Today Hamas-run television aired what it said were live images from Shifa Hospital after an Israeli drone made a “direct” strike. The Israel Defense Forces sent a text message to media blaming “failed rocket attacks launched by Gaza terrorists” for the attack on Gaza’s biggest public hospital and another spot nearby, Al-Shati Refugee Camp.
Since the beginning of this Israeli incursion, at least 1,100 Palestinians have died, according to medical officials in Gaza, and more than 180,000 displaced Palestinians have packed into 82 make-shift shelters.
Chief Palestinian negotiator Saeb Erekat “90% of those killed are women and children.” UNICEF said that about two-thirds of the children killed were 12 years old or younger. The United Nations estimates that more than 70% of the Palestinians killed were civilians.
Estimates indicate that 70 percent of the population of Gaza is now without access to safe water. The main sewage pumping station and primary sewage treatment plant has been hit directly, and sewage is flowing directly into the Mediterranean as well as down the streets into the neighborhoods and fields, contaminating a huge amount of area.
Last week, when fighting was briefly suspended in parts of Gaza, it allowed for some evacuations of the wounded.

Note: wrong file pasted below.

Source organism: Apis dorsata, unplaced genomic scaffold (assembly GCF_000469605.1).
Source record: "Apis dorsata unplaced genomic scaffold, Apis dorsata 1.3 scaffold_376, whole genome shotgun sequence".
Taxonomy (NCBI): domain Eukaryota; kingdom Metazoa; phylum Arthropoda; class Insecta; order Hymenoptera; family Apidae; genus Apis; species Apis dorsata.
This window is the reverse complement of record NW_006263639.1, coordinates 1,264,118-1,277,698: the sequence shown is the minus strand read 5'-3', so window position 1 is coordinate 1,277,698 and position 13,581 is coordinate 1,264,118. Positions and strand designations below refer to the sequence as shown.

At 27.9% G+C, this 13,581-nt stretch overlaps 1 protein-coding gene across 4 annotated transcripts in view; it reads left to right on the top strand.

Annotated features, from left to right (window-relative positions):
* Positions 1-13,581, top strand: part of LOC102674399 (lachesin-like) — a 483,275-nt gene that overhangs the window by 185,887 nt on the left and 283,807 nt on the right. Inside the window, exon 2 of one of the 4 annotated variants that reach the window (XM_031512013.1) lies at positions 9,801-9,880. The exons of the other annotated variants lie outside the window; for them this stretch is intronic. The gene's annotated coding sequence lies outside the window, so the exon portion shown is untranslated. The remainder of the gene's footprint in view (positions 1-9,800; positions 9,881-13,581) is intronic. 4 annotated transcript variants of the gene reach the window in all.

But at least one of those rescue missions was short-lived when the International Red Cross and the Palestinian Red Crescent entered the battered and embattled Gaza City neighborhood of Shaja’ia and had to turn back themselves, under fire.
The area has been shelled almost around the clock for more than four days as part of Israel’s offensive against Hamas.
“The small arms fire is increasing in intensity, and directed at us [but] we’re coming back,” Red Cross veteran Larry Maybee said.
United Nations workers trying to aid people in Gaza found themselves stuck between Israeli soldiers and Hamas fighters, with neither side showing any sign of backing down.
This entry was posted in Humanitarian Aid by Grant Montgomery.